Last December we reported on progress of the Consumer Rights Bill through Parliament. The Bill spent quite a while in the “ping-pong” stage whilst the Commons debated the Lords’ amendments on secondary ticketing. Eventually agreement was reached on those provisions and the Bill received Royal Assent on 26 March, just before Parliament ended for the run-up to the General Election.

The main provisions of the Consumer Rights Act come into force on 1 October. The Act is mostly a consolidation of consumer law relating to the sale of goods, supply of services and unfair contract terms but there are some changes, particularly in relation to remedies. As an example, for the first time there will be clear rules for what should happen if a service is not provided with reasonable care and skill or as agreed: the business that provided the service must bring it into line with what was agreed with the customer or, if this is not practical, must give some money back. The Act also introduces completely new provisions relating to the supply of digital content. Finally, the legislation covers consumer law enforcement powers and reforms the UK regime for private actions for breaches of competition law.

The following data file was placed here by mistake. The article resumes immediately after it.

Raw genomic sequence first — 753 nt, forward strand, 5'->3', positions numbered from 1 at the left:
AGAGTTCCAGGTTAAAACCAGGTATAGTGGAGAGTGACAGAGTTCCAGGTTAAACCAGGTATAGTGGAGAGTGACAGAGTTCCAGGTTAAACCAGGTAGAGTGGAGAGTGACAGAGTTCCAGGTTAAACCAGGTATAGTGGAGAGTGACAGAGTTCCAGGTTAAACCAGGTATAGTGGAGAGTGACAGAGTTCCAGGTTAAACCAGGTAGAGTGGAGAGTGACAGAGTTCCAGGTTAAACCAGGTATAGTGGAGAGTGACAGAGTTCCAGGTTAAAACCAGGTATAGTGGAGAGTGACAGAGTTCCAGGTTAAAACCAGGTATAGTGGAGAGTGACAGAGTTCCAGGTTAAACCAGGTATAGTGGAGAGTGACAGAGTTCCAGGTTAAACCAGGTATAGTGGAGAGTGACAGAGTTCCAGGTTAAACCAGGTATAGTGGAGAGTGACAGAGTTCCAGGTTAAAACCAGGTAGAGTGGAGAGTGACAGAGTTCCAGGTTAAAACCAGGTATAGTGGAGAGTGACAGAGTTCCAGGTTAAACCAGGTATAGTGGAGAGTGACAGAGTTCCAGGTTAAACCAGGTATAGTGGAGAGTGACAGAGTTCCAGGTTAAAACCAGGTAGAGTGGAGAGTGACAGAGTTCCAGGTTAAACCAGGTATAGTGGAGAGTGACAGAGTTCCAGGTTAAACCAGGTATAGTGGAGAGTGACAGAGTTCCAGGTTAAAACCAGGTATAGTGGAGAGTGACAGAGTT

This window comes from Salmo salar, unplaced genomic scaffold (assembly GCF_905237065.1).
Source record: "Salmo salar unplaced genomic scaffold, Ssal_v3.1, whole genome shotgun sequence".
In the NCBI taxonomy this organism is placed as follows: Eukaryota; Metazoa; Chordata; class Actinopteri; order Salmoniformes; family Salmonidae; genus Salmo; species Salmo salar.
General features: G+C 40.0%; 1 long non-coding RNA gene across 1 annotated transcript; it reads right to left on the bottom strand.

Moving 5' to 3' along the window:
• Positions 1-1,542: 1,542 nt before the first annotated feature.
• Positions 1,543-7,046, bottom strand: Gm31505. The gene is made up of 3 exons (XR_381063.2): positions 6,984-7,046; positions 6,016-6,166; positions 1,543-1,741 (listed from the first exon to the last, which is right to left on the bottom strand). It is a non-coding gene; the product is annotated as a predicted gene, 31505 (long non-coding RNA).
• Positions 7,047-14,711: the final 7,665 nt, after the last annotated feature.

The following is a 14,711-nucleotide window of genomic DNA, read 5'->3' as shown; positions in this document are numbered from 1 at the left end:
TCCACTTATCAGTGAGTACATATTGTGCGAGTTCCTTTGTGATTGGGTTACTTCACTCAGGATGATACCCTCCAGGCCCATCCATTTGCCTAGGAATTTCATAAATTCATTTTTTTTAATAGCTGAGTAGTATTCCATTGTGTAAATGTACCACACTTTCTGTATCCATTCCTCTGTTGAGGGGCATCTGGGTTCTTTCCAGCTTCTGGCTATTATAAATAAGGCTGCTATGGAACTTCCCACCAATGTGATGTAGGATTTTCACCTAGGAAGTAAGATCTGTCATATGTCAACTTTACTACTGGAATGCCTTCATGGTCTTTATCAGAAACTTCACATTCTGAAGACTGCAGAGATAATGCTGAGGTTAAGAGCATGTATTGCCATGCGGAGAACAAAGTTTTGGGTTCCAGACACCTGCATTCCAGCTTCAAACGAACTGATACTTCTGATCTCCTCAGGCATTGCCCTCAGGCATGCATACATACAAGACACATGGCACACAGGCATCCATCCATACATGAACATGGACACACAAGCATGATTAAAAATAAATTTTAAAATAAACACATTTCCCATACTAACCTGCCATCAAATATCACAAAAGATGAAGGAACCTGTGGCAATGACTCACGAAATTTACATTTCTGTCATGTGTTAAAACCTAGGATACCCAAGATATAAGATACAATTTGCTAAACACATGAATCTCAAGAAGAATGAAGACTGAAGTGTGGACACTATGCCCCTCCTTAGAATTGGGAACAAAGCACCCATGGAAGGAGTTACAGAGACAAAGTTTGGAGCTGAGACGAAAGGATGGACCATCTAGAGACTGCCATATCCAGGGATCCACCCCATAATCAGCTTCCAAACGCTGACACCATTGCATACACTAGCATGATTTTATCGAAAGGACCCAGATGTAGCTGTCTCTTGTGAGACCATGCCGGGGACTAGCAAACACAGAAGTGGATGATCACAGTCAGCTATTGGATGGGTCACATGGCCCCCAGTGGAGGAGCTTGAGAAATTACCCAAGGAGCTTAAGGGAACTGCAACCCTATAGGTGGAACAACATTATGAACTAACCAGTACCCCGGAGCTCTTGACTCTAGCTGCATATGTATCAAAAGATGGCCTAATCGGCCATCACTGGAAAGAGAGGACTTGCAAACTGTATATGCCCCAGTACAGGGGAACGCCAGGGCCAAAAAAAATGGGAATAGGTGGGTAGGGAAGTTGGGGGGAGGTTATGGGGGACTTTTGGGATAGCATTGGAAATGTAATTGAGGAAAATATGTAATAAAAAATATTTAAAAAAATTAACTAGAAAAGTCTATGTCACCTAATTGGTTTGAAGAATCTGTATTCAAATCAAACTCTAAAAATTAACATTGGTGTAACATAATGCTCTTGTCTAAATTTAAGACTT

The Trading Standards Institute Business Companion website has published four “In depth Guides” for business to understand the Act, one each on the sales and supply of goods, the supply of services, digital content and unfair terms. In addition, the Competition and Markets Authority has consulted on guidance on unfair terms and will publish that in its final form shortly together with guidance on the private actions elements of the Act. The Citizens Advice website at present just contains an outline for consumers of what the Act covers but will be updated in time for the implementation date of 1 October.